UBC Theses and Dissertations
Sonic journeys : a study of students’ conceptualizations of sound and hearing Webber, George D.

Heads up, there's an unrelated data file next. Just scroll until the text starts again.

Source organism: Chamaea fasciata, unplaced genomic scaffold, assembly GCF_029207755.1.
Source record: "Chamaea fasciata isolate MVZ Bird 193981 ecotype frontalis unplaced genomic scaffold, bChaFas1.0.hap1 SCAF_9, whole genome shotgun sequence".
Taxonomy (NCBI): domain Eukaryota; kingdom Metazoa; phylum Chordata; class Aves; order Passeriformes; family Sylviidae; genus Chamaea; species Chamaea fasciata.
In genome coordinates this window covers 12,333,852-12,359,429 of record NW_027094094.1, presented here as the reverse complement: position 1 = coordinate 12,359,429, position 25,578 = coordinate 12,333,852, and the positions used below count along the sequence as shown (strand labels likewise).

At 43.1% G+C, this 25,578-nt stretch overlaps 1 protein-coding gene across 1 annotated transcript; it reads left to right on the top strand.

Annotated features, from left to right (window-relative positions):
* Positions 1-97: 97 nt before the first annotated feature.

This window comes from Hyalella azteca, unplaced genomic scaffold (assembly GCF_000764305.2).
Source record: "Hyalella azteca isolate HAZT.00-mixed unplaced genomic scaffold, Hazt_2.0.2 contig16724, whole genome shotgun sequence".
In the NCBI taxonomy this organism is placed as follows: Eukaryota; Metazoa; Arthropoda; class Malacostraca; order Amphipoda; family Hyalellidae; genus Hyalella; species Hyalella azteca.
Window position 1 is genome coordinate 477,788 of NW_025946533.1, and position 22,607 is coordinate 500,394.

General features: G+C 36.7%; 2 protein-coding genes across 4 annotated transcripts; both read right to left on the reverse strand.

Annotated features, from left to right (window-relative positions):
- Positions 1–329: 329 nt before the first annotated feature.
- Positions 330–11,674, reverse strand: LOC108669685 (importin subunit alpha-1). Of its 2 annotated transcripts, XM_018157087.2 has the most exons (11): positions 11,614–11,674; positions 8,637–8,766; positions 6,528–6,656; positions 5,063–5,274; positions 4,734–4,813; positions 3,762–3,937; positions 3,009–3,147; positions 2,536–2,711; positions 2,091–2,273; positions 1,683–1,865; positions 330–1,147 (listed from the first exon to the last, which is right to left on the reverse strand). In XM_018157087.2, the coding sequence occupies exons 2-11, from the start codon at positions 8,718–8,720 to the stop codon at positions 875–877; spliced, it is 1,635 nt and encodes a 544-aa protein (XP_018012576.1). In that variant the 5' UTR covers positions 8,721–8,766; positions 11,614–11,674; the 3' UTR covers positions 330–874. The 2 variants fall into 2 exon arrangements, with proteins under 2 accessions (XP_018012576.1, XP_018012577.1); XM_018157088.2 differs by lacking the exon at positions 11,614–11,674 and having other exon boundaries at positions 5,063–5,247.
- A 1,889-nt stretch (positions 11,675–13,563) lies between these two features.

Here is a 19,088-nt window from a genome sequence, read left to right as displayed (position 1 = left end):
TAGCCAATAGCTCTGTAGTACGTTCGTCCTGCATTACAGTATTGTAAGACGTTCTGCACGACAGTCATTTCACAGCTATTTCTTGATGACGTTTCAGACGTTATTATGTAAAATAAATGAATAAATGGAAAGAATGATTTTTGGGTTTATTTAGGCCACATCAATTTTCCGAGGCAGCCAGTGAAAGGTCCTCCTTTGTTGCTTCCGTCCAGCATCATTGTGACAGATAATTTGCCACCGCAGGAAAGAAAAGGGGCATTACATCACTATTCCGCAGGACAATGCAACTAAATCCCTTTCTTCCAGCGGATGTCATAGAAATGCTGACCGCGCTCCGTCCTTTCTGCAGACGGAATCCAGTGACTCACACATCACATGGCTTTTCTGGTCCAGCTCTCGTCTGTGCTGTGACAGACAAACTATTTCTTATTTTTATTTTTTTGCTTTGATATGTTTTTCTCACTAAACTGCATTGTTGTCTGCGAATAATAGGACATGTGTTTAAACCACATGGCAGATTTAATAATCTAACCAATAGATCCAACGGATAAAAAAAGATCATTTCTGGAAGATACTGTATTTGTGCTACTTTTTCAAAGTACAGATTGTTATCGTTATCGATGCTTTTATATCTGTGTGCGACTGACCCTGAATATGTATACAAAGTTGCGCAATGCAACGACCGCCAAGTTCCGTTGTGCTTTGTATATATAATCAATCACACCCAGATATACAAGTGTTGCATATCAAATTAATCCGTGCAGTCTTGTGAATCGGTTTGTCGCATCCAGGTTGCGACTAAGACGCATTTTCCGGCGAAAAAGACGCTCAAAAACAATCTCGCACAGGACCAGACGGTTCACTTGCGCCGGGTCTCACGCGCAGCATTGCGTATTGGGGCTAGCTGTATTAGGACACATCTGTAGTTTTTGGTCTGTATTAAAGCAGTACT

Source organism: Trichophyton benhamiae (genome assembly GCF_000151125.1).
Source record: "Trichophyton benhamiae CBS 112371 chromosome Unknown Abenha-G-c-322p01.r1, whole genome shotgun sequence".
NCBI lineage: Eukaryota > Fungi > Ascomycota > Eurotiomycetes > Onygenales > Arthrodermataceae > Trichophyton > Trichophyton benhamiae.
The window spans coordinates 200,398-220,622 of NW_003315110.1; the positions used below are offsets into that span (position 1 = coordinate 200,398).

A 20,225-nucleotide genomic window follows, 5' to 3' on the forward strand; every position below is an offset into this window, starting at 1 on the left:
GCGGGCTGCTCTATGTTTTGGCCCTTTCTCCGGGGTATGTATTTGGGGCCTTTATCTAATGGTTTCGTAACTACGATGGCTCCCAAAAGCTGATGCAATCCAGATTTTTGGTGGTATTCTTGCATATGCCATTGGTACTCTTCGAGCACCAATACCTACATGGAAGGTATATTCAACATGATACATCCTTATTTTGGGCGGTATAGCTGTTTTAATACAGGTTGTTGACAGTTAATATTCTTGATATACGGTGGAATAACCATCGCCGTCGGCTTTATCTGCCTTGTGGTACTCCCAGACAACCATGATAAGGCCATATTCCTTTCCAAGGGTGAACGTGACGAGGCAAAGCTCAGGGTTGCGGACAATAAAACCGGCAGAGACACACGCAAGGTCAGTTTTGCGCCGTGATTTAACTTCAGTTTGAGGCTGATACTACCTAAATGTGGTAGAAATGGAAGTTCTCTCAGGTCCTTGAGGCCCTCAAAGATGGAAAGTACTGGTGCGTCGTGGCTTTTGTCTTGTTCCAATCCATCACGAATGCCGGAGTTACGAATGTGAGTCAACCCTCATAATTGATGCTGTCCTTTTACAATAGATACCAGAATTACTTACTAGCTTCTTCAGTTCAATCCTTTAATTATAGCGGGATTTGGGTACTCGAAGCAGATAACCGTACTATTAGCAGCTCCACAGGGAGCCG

This study was conducted to investigate changes in students' conceptualizations during the teaching of the following topics related to sound: I) the characteristics of sound (frequency, pitch, frequency ranges, and uses of sound); 2) the transmission of sound; and 3) the reception of sound (the ear's anatomy and physiology). The study was conducted in a Science 8 class in a small British Columbia town. The students' conceptualizations were chronicled and categorized to show how they were influenced by classroom instruction and activities. Four students' conceptualizations during the unit were represented as sonic journeys, to show changes or maintenance of previously held ideas. Comparisons were made between the students' conceptualizations of various sound topics at the beginning, middle and end of the teaching. Additionally, comparisons of the four students' conceptualizations were made. Students' conceptualizations were not static. Their ideas were influenced by the teaching and activities comprising the units on sound and hearing. Students developed scientific conceptualizations more readily for topics related to sound which were concrete (related to their immediate experience) than topics which were abstract (requiring non-experiential, theoretical explanations). Students' prior ideas continued to affect their conceptualizations throughout the course of the study. However, students did change their "ideas" as they became aware of their prior ideas and related them to the new concepts presented in the teaching. Thus real learning requires time for these conceptual changes to occur.
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